Google Glass Goes Vogue (or so they hope)

google glass vogue Continuing Google’s interesting take on marketing Glass, the company’s forthcoming wearable computer, a photo shoot appearing in Vogue’s September 2013 issue shows the unit as part of a retro-futuristic landscape. Fashion Director Tonne Goodman and photographer Steven Klein got together to shoot models Raquel Zimmermann, Toni Garrn, and Niklas Garrn in Lubbock, Texas. Seven of the photos are available on Vogue’s website and you can find the full shoot in the September 2013 issue of Vogue. Google is taking a very interesting approach to marketing Glass. Rather than focusing on it as solely a tech product, they’re looking at it from a design and lifestyle perspective. They’ve latched onto the fashion world as a way to show Google Glass as a stylish and useful addition rather than a geeky gadget. Being vogue will make or break the success of Google Glass. While I personally think Google Glass is good looking and would happily wear one around, I’ve heard at least a few people say it looks geeky and or stupid. Overcoming that attitude will be a challenge if Google wants wearable computing to become mainstream. Their unique fashion-based approach could be key.

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Photo credit - Mashable

Before Vogue, Google Glass was featured as part of New York Fashion Week at the DvF Spring 2013 collection showing in September 2012. At the showing, 7 models strutted their stuff, equipped with Google Glass. If you’re the visual type, we compiled a huge gallery of 100 Google Glass photos here. Would you wear glass?

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Comments

      • Mageoftheyear says

        It’s not that I don’t see value in the application – quite the opposite, I see it as an incredible opportunity to dismantle social barriers to interaction such as written languages.
        If I’m in a foreign country and pop on my Glasses and suddenly I have real-time translation overlaid on the menu I’m about to order from… that would be great!

        But as crim3 posted in the Meta 01 piece, my concern is more focused on the capability of the AI behind the device than it’s tech specs. What we’re asking a machine to do is to interpret human *behaviour* not just language, and that is an incredible demand to make upon a machine.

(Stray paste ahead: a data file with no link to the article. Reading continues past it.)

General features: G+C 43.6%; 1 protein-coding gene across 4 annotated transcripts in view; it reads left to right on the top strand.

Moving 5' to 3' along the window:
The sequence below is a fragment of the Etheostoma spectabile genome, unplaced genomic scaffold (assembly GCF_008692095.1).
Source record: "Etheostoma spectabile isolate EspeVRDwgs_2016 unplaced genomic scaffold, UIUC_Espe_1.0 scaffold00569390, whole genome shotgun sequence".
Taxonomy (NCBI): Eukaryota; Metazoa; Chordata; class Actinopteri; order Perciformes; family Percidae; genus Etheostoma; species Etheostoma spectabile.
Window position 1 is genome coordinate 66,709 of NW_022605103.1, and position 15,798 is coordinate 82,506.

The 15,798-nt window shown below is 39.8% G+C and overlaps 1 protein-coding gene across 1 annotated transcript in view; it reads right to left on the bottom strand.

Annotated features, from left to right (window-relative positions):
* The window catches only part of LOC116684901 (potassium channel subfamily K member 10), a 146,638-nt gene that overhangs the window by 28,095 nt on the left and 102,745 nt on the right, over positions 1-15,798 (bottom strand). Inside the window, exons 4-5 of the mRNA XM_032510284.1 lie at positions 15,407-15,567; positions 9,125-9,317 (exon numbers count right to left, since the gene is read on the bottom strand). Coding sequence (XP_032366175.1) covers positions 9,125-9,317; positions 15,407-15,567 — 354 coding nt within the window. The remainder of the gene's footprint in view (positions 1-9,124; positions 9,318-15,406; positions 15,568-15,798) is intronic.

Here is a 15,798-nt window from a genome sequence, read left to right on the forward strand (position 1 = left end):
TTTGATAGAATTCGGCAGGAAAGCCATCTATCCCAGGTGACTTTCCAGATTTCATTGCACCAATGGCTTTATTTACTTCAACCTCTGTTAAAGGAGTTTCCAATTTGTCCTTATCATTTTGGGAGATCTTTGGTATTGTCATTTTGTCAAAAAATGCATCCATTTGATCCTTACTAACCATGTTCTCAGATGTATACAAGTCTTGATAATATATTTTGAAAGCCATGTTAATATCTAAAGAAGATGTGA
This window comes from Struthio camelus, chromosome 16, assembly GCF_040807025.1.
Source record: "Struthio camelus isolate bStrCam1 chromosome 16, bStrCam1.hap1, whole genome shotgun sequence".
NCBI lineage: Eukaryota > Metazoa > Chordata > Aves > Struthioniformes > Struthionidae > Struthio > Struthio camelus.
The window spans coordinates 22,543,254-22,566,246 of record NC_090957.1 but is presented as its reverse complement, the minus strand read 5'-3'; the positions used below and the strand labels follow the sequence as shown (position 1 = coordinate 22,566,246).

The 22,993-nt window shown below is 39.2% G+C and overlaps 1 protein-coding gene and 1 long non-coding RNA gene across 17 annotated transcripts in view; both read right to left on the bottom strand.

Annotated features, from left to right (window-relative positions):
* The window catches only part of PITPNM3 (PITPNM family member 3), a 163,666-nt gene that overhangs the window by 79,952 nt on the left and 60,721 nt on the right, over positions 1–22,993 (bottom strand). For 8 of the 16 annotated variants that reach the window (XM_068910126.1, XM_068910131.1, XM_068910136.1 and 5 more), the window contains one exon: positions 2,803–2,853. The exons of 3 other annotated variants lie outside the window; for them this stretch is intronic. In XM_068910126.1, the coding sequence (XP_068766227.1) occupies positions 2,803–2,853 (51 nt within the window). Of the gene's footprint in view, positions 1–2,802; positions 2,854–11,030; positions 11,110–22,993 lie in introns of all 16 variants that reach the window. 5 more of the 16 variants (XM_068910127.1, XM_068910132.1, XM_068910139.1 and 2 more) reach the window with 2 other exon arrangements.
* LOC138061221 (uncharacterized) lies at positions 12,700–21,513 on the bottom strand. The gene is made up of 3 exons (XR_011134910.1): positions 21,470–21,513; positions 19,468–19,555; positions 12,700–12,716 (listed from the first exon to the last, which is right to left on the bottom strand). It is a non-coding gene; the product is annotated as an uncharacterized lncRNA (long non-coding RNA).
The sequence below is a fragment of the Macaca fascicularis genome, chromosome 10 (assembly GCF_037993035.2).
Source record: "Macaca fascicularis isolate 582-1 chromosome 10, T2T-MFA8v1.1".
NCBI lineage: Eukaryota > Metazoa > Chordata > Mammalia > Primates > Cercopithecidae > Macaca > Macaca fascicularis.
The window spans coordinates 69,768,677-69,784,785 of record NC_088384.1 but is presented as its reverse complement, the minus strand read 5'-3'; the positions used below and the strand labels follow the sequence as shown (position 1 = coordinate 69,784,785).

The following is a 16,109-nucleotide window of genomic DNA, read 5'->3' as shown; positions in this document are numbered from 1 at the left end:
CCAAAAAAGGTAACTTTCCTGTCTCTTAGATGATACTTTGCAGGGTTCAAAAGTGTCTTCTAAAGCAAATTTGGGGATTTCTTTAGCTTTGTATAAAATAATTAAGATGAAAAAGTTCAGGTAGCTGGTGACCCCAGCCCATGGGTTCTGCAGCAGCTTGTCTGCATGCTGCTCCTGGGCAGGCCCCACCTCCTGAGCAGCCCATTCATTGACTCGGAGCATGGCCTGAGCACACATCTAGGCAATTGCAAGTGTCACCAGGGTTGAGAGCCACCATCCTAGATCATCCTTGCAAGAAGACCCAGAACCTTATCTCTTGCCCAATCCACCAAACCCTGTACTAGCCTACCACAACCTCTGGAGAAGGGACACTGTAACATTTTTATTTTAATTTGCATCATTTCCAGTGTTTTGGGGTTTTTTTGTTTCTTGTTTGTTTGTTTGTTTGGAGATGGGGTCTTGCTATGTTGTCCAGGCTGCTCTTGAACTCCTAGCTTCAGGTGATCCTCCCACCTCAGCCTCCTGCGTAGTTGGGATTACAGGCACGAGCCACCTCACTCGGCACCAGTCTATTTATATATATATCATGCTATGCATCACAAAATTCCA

Also consider this. No mainstream games have attempted to use emotive or language input for UI purposes that effect gameplay. I think the fact that it seems like a daunting challenge even in an environment where your actions do not carry permanency highlights how important it is to get that interpretation down to a science IRL where your actions made according to the data you receive definitely do carry permanency.

        It is only mho that this science will hit it’s stride once it sees adoption in the gaming market, out of a need for dynamically created interaction/content based on user input – and I think that means VR as a medium needs to mature first for that desire to be sparked in the minds of gamers.

        There are lots of “ifs” and “whens” in the above, and I don’t doubt that these problems will be solved over time, but I doubt I’ll be adding to the feedback of early adopters, because I perceive the experience will introduce more interference than clarity.
        “Talent knows when to stop,” and I don’t think AI is there yet.

        And VOGUE!? Come on Google, is your market really the yuppie? It does have real potential for the traveller, the social entrepreneur and many other users, but marketing it as a fashion accessory advertises it as a gimmick. That is not good long term marketing.

        • Ben Lang says

          Good points, though it sounds like you’re addressing AR more generally than Glass itself, which is more a wearable computing device than an AR device.

          Google knows that people will reject wearable computing if they think it looks nerdy. For a long time, glasses were considered nerdy and people wouldn’t wear them until it was absolutely necessary. But then the fashion world got hold of them and convinced people that glasses are a fashion accessory — now people are paying hundreds for non-prescription glasses.

          I think Google is making a smart approach to getting wearable computing into the mainstream.

          • Mageoftheyear says

            Hmm, I hadn’t considered that it would be geared towards simplicity simply for the sake of avoiding the label of “nerdy.”
            Perhaps I’m overestimating Google’s technical ambition in their first iteration.
            So in a sense this would be the reverse of your comparison; buying a pair of non-prescription glasses first and then the real deal later.

            People are weird.

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